Although people alive at the time probably didn’t appreciate the benefits to posterity of their contemporary troubles and wars, their efforts to hide and preserve those objects they considered to be of value, have inadvertently become their gift, a legacy of artifacts that have come down through the years, enabling us in many cases to appreciate the true extent of skills in manufacture and design that existed in the past.

The most important Viking treasure find in Britain for 150 years has been unearthed by a father and son while metal detecting in Yorkshire... The ancient objects come from as far afield as Afghanistan in the East and Ireland in the West, as well as Russia, Scandinavia and continental Europe. The hoard contains 617 silver coins and 65 other objects, including a gold arm-ring and a gilt silver vessel.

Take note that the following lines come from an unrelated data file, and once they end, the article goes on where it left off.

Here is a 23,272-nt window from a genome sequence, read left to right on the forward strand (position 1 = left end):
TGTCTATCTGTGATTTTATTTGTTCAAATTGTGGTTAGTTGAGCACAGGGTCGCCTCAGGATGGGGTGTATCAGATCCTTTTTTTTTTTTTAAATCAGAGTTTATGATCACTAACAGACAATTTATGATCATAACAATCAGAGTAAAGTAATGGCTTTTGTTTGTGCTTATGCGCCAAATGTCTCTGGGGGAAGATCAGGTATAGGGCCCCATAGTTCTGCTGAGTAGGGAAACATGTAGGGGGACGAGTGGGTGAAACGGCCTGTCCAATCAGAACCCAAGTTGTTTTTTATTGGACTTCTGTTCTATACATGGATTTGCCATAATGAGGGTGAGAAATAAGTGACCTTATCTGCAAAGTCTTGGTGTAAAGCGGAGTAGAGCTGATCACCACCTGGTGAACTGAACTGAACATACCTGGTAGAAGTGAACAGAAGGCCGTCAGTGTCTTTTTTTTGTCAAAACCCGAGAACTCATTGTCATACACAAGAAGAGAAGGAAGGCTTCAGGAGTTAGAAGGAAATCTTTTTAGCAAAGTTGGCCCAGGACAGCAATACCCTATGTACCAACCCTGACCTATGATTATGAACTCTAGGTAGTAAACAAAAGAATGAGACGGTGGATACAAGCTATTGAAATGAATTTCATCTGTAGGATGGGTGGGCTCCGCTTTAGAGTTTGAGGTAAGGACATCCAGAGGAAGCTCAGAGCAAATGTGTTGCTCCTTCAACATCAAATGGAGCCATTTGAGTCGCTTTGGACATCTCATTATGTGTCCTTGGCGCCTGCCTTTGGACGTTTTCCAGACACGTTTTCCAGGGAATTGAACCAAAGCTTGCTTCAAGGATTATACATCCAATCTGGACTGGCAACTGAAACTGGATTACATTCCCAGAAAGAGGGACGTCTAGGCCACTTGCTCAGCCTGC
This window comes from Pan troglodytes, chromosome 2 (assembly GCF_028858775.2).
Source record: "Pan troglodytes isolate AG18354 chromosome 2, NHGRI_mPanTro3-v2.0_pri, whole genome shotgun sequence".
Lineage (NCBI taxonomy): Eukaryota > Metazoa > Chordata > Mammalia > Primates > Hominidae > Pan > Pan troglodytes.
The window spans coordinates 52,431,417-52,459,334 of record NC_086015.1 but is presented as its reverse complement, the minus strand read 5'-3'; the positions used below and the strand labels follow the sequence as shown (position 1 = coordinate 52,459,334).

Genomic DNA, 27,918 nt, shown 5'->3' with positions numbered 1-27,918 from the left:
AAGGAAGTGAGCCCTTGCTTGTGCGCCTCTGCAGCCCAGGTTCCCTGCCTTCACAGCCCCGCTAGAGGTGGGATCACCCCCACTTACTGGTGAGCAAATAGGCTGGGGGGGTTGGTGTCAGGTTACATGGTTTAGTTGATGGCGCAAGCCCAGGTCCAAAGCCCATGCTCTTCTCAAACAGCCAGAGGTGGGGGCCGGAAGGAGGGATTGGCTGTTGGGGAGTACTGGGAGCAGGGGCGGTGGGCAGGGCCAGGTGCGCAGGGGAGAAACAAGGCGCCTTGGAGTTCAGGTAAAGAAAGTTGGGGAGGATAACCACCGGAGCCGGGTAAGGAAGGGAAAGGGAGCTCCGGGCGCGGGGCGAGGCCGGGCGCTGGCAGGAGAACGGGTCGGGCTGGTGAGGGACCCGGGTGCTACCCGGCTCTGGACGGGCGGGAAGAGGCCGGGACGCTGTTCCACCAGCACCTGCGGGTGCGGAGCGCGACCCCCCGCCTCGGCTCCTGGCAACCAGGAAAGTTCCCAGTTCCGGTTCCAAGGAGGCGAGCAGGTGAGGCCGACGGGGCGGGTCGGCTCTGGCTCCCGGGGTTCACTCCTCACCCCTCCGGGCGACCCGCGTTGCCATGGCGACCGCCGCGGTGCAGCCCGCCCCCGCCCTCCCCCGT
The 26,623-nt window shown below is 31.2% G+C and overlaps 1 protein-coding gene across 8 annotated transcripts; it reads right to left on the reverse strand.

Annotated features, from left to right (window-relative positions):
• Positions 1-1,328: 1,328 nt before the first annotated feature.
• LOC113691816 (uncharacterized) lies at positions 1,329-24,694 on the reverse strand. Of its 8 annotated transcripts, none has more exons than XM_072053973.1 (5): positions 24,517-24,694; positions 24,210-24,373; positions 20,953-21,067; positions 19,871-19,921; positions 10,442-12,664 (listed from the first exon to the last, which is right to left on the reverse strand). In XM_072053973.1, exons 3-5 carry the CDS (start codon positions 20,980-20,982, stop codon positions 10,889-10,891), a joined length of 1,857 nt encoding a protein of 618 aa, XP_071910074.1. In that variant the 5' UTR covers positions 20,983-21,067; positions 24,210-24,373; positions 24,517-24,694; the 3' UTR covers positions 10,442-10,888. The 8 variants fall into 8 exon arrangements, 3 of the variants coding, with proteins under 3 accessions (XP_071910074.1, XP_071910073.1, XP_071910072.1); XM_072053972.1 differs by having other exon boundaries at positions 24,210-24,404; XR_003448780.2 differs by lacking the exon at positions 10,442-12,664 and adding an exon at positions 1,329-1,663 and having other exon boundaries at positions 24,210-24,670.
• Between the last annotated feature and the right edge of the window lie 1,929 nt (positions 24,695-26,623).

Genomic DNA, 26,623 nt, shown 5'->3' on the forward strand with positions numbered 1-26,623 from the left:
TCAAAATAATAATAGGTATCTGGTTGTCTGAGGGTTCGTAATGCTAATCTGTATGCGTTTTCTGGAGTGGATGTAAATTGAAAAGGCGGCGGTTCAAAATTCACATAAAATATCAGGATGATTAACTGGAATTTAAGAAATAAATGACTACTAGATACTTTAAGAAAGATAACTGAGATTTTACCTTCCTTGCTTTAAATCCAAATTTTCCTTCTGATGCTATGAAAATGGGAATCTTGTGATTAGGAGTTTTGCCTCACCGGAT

As we can see, finds like these also bear testament to the wide network of trade and commerce that existed across the world at 927 AD, although we know from prehistory that many objects and materials were traded across distances of thousands of miles for some considerable time before the Vikings graced these shores with their presence. (TJ)

see also: ‘Becalmed Viking Ship Takes A Tow‘ (update on the ‘Sea Stallion’ project)

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